By: Salem Al Awakli
Peruvian Mario Vargas Llosa told a story in his semi-documentary novel The Feast of the Goat about a political opponent who were tortured and cut into pieces by the Dominican tyrant Rafael Trujillo’s intelligence agency. Llosa continued that the opponent’s death did not satisfy them, so they imprisoned his father and starved him for several days. Then, they brought him a hearty meal. After he finished eating, they told him that he ate his own son! Llosa wanted to say that this kind of tyranny belongs to the cannibalism era.
The ruling regimes that eliminate their opponents are actually driven by obsessive–compulsive disorder. These regimes feel that they seize an illegitimate place on the political scene, or in other words the lack of political legitimacy. It happens regardless their relentless attempts to obtain fake legitimacy from their history, holy race, power, authority, or ability to protect the nation they rule.
I do not know for sure if the political authority that lacks legitimacy deservers to be called [a regime] according to the modern political common language. In my own opinion, [a regime] is an authority regulated by contracts, laws, and legislations that define its relationship with the people. Otherwise, it does not deserve to be called [a regime]. It is just a system which relies on certain influence and succeeded at some point to control society. Then, it imposes its own regulations that support its authority, as if it is destined. It can also follow a certain religion or doctrine to be divinely supported and deputed. This is should be defined as ‘power embezzlement’. This embezzlement causes two types of compliance, biological and psychological.
From a biological side, the people show a complete submission to the authority. They believe that they are living happily in their government’s bliss, which provides them the needed food, clothes and protection. Even some militias use this mechanism to control villages, towns, and big cities.
They work hard to strengthen this power within the community and turn it into reality through getting used to it. The people even start to feel nostalgia for this authority if it was absent. This can be the psychological side.
As for the people live in the shade of their government’s bliss and enjoy its gratuities, so the rulers feel like they have the right to do anything to their people, even cutting them to pieces or putting them in fridges for long years, if they disobeyed or criticized the authority. This directly refers to the cannibalism era with no doubt.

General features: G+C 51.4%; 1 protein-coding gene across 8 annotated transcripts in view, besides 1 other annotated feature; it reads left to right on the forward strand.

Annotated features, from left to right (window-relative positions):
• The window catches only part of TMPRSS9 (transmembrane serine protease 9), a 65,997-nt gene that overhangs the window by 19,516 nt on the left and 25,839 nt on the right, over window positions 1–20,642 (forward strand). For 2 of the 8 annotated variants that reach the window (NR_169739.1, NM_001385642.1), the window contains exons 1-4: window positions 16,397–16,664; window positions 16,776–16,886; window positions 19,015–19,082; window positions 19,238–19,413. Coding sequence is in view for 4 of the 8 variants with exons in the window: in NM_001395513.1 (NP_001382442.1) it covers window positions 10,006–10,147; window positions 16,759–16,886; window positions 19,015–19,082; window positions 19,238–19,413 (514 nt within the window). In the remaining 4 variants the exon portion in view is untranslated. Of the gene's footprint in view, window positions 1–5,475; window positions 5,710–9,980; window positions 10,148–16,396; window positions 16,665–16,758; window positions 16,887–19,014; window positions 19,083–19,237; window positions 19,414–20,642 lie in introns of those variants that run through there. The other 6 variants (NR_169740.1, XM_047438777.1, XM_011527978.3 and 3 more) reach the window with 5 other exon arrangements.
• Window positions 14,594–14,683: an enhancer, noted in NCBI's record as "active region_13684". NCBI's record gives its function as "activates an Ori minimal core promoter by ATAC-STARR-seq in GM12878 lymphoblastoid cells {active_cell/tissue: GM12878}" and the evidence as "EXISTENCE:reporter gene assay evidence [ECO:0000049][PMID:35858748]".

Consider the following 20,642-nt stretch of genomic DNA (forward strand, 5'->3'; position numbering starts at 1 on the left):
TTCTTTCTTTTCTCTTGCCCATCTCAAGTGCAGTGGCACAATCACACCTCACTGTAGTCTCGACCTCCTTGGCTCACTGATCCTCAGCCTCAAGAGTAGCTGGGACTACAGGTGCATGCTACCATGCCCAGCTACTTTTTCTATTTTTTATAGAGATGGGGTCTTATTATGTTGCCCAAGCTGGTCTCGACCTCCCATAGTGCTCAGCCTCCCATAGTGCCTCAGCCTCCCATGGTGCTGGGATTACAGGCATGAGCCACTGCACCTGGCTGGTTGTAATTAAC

The legitimacy of old powerful rulers used to come through metaphysical ways, and delegated by their close elite through the so-called “pledge of allegiance” which is usually backed by traditional religious institutions. It can also be reached through armed struggle costing blood and killings. Religious institutions usually support this kind of authorities as well, out of the belief that the ruler is divinely supported and must be obeyed regardless how he came to power or how many crimes he committed to the people.
With human development, communities started to seek different kind of regimes depend only on political legitimacy and [elections]. Legitimate regimes should be regulated with several standards including a specific time frame, constitution, and accepting criticism. Human psychology has always proved that if any ruler stayed in power longer than he should be, then his morals are more likely to be distorted.
Strangely, all regimes that denied people from their right to chose ended in a tragic way, whether imperial, royal, feudal, or republican. They ended leaving mass graves of their victims who had different views or opponents who were killed to maintain their authority. Every illegitimate rule does not stop crushing his opponents, even though he knows that he will face a tragic end.
Hitler killed whoever stood on his way, and finally he, his wife and his pampered dog committed suicide, leaving behind mass graves of anyone opposed him. Mussolini, who never accepted a criticism, was hanged up from his legs after being killed. Saddam Hussein of Iraq was found hiding in a hole after he eliminated all his opponents, even from his family and friends. Muammar Gaddafi was tortured and killed by revolutionaries, after he executed, slaughtered, and imprisoned whoever opposed him through his brutal “revolutionary committees”.
Why ruling authorities still insist on the same violence techniques? This is the question.
Freedom of expression must come through a constitutional contract between the authority and citizens, in which all citizens realize that they are the main side of the contract. The people are the only source of legitimacy. They are the taxpayers, the components of civil society organizations, and the implied author of the constitution.
Therefore, the ruler has turned into a temporary employee with limited authority, the government into an administration, and the electorate into the central power that will monitor the ruler through various regulatory institutions, freedom of expression of journalism, and independent judiciary.
This bloodshed will not stop, nor is the cannibals’ appetite, until we rise to a new civilized stage where human treated as citizen.